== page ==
Monday, October 29, 2007
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Think of a sports team—say, a basketball team. Basketball players spend hours practicing their dribbling, shooting and passing in order to ultimately challenge another team's skills. When they win a game, the athletes are rewarded for their hard work. When they lose, they become better players by learning to avoid the mistakes they made.
Just as competition is beneficial to sports teams, it can also be rewarding for marching bands. “Competing is mostly a positive experience for me,” explains Bre'younga Jackson, a trumpet player in the Clinton (Miss.) High School Marching Band . “It boosts our morale when we receive a ‘Superior,' and when we receive anything less, it makes us want to work even harder.”
Birch Wilson can't wait to see his school's new marching band, Raven Regiment, compete in the US Scholastic Band Association (USSBA) for the first time this September. As director at Robbinsville (N.J.) High School , Wilson believes that competitions are important because they allow students to see what their peers around the country are doing. “You'll never have the opportunity to see 30 or 40 bands together in one place besides competitions, so get out there and watch,” Wilson says.
Not only does competing expose students to new ideas and performance styles, but it can also be highly motivating. According to Wilson, most students who watch a great performance by another band will say to themselves, “Oh, that's so cool! I want to be able to do that.”
Wilson explains that competitions also can be highly educational because bands receive valuable feedback from music educators and other professionals. These critiques illuminate positive and negative aspects of their shows and help directors and students improve.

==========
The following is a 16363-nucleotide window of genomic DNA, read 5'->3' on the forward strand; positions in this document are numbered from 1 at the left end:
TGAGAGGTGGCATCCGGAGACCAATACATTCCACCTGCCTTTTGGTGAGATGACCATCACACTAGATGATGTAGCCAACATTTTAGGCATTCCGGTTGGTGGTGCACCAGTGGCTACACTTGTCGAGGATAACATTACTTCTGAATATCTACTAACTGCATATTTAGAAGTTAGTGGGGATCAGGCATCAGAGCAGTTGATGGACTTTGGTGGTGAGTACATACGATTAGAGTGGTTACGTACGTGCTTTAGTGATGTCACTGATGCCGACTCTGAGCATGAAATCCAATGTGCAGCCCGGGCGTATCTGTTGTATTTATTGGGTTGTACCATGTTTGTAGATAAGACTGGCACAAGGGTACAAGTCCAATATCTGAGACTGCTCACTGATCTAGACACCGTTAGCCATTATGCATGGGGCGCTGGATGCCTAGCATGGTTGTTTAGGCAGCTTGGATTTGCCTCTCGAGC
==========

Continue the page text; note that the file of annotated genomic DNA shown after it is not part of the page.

After spending weeks of rehearsal with the same group of people, forming countless memories and inside jokes, high school marching band students often find that participating in competitions is the ultimate bonding experience.
“Even if you are competing with people you have known for years, you build a bond with them that can never be broken,” says flutist Kassara Lu Brown from the Fremont (Neb.) High School Tiger Marching Band. “Band mates are teammates, just like in volleyball or football. Even when you are competing against someone, you bond with them because you both have the same passion. You both love to play and make people happy with music.”
Garrick Brown, who marched trumpet for Lucy Ragsdale High School in Jamestown, N.C., holds a similar sentiment. “I have met many people from other schools [at competitions] and have kept up with them over the years,” says Brown, who is now a freshman at North Carolina Central University in Durham. “When you compete, you learn how to deal with all types of people. I made my best friends marching, which made competing worthwhile, and I learned a lot about myself.”
On the other hand, high school students in the United States currently seem to be competing for just about everything—the best grades, the highest SAT scores and admissions to the highest-ranking colleges and universities. With all this stress heaped upon students, competing may not always be the healthiest method of keeping band and guard participants motivated to march their best.
The physical rigors of marching alone can cause students a great deal of anxiety. With so much to worry about—from group uniformity to personal posture—students can be extremely hard on themselves while training for a competition.
“You have to have a straight back with arms held up correctly,” explains Kassara Lu Brown. “Your flute must be parallel to the ground. It is stressful and nerve-wracking because if you slip up at all—if your instrument isn't parallel to the ground or if someone doesn't look like everyone else—it can cause your band to lose points.”
Many students also feel an extraordinary amount of pressure to win competitions because they believe that a high score is the best measure of their band's success. When their band doesn't come in first place, then some students can become deeply discouraged and forget to view the experience as an educational one.
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